Information technology, general care

Virtual reality helps MS patients walk better

10 May 2007

Scientists at the Technion-Israel Institute of Technology have created a virtual reality device that combines auditory and visual feedback to improve walking speed and stride length in patients suffering from Multiple Sclerosis (MS) and Parkinson’s disease.

The device combines a wearable, cell phone-sized audio component — which measures body movement, processes it and sends feedback to the user through earphones — with a visual feedback apparatus previously developed for Parkinson’s patients.

The visual component presents users with a virtual, tiled-floor image displayed on one eye via a tiny piece that clips onto glasses worn by the user. This allows the user to distinguish between the virtual floor and real obstacles, making it possible to navigate even rough terrain or stairs.

Lead researcher Professor Yoram Baram of the Faculty of Computer Science and Prof. Ariel Miller of the Faculty of Medicine and the Multiple Sclerosis and Brain Research Center at the Carmel Medical Center in Haifa examined the effects of the patented device on the gait quality of MS patients.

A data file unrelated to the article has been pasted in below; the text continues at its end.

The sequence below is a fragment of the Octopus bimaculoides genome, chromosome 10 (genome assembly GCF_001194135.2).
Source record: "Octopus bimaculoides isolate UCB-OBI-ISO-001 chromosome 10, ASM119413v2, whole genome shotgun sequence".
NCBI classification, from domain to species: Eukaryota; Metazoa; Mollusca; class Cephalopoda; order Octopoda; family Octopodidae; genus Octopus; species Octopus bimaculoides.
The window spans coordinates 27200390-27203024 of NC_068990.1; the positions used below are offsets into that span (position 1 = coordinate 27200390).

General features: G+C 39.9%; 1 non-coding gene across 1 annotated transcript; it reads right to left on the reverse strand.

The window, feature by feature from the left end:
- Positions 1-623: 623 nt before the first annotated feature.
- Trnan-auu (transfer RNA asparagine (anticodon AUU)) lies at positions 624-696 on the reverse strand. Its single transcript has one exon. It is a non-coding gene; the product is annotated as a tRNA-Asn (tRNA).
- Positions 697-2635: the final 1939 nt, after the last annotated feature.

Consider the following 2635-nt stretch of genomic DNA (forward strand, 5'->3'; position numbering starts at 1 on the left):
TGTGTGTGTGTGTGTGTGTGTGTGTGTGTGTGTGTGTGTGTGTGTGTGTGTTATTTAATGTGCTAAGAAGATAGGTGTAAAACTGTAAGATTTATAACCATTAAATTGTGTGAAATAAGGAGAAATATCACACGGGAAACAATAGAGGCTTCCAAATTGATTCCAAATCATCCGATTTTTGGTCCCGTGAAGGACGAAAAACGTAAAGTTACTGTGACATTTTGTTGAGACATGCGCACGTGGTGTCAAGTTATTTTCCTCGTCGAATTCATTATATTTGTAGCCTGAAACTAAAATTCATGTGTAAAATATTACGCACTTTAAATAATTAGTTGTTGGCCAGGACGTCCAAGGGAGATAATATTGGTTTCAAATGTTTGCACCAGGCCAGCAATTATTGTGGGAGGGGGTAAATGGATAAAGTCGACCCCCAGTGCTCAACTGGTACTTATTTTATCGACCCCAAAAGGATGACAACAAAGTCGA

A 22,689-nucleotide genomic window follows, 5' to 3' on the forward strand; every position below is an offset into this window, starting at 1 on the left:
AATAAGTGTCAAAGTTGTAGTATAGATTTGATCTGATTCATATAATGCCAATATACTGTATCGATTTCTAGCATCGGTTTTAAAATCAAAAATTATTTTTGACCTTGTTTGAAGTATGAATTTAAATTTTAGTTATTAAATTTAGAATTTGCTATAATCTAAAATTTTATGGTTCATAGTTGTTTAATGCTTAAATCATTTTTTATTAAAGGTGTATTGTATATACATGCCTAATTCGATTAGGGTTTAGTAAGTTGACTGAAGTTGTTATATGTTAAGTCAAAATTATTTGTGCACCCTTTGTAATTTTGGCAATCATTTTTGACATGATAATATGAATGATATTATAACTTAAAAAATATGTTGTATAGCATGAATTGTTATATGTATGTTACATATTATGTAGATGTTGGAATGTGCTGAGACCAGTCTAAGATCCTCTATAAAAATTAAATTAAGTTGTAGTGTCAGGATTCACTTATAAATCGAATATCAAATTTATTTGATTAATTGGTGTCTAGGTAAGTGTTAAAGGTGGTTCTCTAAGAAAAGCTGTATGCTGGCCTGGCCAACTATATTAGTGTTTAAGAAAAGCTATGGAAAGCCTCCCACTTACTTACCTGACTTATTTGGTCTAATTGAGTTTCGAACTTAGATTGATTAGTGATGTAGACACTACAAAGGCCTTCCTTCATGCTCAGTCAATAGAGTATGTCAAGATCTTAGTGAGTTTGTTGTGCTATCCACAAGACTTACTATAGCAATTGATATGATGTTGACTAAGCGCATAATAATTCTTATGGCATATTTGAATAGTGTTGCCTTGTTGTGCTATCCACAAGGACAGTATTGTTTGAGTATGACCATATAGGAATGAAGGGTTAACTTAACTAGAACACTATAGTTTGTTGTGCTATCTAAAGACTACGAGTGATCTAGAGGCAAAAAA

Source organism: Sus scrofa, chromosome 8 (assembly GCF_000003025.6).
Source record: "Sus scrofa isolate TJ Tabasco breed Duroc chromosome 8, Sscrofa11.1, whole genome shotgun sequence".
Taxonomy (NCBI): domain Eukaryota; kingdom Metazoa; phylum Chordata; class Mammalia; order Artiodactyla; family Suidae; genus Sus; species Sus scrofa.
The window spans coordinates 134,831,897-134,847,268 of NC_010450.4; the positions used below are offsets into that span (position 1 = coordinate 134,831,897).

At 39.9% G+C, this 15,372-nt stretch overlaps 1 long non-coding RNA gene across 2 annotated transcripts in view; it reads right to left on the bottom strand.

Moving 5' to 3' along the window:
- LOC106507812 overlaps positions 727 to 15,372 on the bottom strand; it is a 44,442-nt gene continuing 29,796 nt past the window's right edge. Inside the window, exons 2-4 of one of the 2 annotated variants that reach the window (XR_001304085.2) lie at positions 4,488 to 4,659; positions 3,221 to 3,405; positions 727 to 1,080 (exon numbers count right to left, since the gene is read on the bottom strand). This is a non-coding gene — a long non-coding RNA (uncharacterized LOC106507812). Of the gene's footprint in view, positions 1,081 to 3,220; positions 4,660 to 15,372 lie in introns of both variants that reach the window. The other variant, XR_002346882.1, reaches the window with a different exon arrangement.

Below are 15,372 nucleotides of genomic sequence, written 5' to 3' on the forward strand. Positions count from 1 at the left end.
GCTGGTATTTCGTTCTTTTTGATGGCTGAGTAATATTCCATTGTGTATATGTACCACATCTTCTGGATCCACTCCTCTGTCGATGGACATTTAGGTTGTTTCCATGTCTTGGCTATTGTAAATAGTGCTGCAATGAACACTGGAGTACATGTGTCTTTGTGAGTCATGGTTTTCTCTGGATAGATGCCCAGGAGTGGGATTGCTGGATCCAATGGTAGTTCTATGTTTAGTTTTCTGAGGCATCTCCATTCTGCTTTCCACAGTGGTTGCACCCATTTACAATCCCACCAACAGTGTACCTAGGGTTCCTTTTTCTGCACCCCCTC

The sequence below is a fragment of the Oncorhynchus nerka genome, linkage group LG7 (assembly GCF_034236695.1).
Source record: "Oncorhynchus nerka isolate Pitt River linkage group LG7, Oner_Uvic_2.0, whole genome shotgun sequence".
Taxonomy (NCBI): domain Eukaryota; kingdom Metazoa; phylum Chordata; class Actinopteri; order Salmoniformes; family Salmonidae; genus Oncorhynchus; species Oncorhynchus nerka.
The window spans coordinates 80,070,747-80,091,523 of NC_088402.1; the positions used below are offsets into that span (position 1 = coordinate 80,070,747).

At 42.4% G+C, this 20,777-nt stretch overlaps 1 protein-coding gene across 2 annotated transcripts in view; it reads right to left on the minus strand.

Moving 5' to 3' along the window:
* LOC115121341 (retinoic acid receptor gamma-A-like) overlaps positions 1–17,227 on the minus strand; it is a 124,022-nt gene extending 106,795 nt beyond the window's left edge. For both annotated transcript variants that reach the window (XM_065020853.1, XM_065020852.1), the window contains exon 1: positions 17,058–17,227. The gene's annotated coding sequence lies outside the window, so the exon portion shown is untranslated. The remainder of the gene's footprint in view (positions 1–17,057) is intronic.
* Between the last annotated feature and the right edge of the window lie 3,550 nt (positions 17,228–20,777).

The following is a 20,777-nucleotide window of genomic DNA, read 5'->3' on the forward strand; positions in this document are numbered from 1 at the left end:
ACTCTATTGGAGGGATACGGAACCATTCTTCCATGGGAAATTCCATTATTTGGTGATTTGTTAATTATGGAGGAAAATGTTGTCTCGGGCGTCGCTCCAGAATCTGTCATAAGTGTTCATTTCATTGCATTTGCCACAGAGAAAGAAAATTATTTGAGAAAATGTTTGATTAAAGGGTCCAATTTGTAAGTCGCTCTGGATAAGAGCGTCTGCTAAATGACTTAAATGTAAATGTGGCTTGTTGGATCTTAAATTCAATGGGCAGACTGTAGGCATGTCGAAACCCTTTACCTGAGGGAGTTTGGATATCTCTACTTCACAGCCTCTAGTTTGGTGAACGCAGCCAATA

The researchers found that auditory feedback significantly improved the gait of both MS and Parkinson’s patients (though the improvement was less pronounced in Parkinson’s patients). With regard to walking speed, patients showed an average improvement of 12.84% while wearing the device. There were also positive residual short-term therapeutic effects (18.75% improvement) after use. Average improvement in stride was 8.30% while wearing the device and 9.93% residually.

“Healthy people have other tools, such as sensory feedback from muscles nerves, which report on muscle control, telling them whether or not they are using their muscles correctly,” says Baram. “This feedback is damaged in Parkinson and MS patients and the elderly, but auditory feedback can be used to help them walk at a fixed pace.”

Results from a small study (14 randomly selected patients with gait disturbances predominantly due to MS) on the device are published in the February 2007 issue of the Journal of the Neurological Sciences.

The integrated device — the first to respond to the patient’s motions rather than just providing fixed visual or auditory cues — is already in use at a number of medical centres in Israel and the United States, including the University of Cincinnati and the State University of New York.

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